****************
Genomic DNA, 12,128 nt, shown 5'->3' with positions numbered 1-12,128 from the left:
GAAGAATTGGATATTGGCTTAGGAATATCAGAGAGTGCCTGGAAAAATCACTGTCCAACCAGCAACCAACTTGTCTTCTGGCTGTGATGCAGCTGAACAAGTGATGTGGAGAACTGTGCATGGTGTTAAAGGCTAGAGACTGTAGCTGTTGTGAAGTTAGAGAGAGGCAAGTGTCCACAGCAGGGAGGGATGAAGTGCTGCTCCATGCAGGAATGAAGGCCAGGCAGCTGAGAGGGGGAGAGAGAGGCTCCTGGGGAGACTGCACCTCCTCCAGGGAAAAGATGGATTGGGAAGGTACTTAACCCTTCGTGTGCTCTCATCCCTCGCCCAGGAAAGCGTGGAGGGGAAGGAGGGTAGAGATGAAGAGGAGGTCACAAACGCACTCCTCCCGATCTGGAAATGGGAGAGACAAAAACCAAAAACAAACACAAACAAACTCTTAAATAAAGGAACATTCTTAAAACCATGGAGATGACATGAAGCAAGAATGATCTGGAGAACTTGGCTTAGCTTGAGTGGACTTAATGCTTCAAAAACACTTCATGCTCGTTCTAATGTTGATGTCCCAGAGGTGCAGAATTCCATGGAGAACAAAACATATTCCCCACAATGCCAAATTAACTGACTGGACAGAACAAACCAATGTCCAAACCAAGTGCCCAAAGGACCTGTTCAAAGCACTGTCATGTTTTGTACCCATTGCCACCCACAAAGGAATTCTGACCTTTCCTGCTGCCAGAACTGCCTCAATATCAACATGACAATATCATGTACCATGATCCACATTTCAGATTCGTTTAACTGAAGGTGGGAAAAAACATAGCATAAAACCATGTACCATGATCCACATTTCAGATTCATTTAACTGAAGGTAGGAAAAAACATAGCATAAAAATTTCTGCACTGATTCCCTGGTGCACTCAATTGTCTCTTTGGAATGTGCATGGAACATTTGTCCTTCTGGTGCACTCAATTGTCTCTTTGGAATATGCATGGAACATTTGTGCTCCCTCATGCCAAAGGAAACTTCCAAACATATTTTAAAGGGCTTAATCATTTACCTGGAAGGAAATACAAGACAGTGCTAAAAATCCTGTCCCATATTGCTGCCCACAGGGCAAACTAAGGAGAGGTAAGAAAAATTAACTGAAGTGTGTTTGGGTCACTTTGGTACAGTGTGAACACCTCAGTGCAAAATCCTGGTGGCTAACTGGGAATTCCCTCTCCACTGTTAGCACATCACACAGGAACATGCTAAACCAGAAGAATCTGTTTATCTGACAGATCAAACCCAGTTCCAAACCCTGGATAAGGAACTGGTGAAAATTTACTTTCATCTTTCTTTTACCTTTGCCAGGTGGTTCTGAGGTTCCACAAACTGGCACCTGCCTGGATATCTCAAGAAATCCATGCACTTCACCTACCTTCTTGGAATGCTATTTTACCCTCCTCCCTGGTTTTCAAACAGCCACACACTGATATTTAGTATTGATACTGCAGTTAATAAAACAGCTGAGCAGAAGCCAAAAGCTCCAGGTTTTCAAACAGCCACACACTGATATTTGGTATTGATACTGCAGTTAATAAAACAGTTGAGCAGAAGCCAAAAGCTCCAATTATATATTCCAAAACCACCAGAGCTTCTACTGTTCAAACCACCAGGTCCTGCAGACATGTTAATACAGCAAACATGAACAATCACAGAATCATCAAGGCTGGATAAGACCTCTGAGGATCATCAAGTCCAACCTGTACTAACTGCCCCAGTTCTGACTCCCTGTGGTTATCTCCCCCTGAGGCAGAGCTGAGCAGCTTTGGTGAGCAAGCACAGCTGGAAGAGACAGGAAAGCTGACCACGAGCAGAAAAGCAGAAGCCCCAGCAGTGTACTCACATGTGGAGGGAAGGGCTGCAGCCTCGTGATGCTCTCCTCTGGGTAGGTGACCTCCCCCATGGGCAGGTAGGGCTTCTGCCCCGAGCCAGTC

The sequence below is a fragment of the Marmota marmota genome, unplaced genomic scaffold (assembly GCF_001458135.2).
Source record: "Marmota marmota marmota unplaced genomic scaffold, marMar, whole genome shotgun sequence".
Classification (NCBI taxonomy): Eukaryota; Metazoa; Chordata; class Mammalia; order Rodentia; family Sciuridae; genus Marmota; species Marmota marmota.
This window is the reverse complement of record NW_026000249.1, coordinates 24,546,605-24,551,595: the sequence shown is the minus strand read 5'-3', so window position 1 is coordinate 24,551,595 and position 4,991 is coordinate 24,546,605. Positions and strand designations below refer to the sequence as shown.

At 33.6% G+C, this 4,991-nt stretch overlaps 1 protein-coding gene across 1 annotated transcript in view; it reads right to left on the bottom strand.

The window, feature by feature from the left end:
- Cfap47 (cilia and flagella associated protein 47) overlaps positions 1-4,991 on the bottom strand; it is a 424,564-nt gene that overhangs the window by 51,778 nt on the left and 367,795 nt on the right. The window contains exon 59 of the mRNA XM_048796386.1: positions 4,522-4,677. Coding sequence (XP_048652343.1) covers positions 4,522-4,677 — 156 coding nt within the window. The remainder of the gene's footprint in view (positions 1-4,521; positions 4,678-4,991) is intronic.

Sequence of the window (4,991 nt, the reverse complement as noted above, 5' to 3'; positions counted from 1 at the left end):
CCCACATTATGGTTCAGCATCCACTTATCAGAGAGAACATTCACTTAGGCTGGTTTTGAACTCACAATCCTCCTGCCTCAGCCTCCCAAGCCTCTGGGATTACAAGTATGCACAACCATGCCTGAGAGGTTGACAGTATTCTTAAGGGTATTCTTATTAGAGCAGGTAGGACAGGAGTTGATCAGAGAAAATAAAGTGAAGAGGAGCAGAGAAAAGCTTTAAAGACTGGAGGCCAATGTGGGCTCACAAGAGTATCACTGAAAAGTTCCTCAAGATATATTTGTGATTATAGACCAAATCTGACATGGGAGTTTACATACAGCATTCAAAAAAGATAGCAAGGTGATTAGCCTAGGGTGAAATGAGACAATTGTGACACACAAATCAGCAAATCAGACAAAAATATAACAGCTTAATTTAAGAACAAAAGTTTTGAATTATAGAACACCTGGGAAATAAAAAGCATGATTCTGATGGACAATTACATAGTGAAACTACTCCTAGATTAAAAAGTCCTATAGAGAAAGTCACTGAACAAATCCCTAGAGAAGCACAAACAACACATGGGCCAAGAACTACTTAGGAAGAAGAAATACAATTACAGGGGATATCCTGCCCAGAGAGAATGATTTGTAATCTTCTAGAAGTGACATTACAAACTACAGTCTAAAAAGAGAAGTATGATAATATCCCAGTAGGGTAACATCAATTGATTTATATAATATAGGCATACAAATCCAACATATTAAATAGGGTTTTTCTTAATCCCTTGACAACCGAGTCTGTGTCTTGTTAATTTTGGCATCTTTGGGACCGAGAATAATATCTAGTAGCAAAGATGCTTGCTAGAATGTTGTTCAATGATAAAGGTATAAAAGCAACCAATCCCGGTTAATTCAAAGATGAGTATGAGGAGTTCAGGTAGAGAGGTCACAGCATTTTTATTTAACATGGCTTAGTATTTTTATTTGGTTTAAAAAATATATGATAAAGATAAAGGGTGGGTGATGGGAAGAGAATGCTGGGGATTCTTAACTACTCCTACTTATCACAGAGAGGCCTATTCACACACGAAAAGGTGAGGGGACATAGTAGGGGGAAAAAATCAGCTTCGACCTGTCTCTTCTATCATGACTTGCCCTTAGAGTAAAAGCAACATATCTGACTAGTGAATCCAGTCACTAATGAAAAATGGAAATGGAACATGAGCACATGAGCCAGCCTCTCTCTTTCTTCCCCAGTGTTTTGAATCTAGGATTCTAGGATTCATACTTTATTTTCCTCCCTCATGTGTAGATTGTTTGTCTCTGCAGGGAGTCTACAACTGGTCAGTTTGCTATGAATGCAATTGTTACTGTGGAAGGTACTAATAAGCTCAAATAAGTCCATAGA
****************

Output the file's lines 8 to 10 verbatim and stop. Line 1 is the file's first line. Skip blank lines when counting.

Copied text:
The window, feature by feature from the left end:
- Cfap47 (cilia and flagella associated protein 47) overlaps positions 1-4,991 on the bottom strand; it is a 424,564-nt gene that overhangs the window by 51,778 nt on the left and 367,795 nt on the right. The window contains exon 59 of the mRNA XM_048796386.1: positions 4,522-4,677. Coding sequence (XP_048652343.1) covers positions 4,522-4,677 — 156 coding nt within the window. The remainder of the gene's footprint in view (positions 1-4,521; positions 4,678-4,991) is intronic.

Sequence of the window (4,991 nt, the reverse complement as noted above, 5' to 3'; positions counted from 1 at the left end):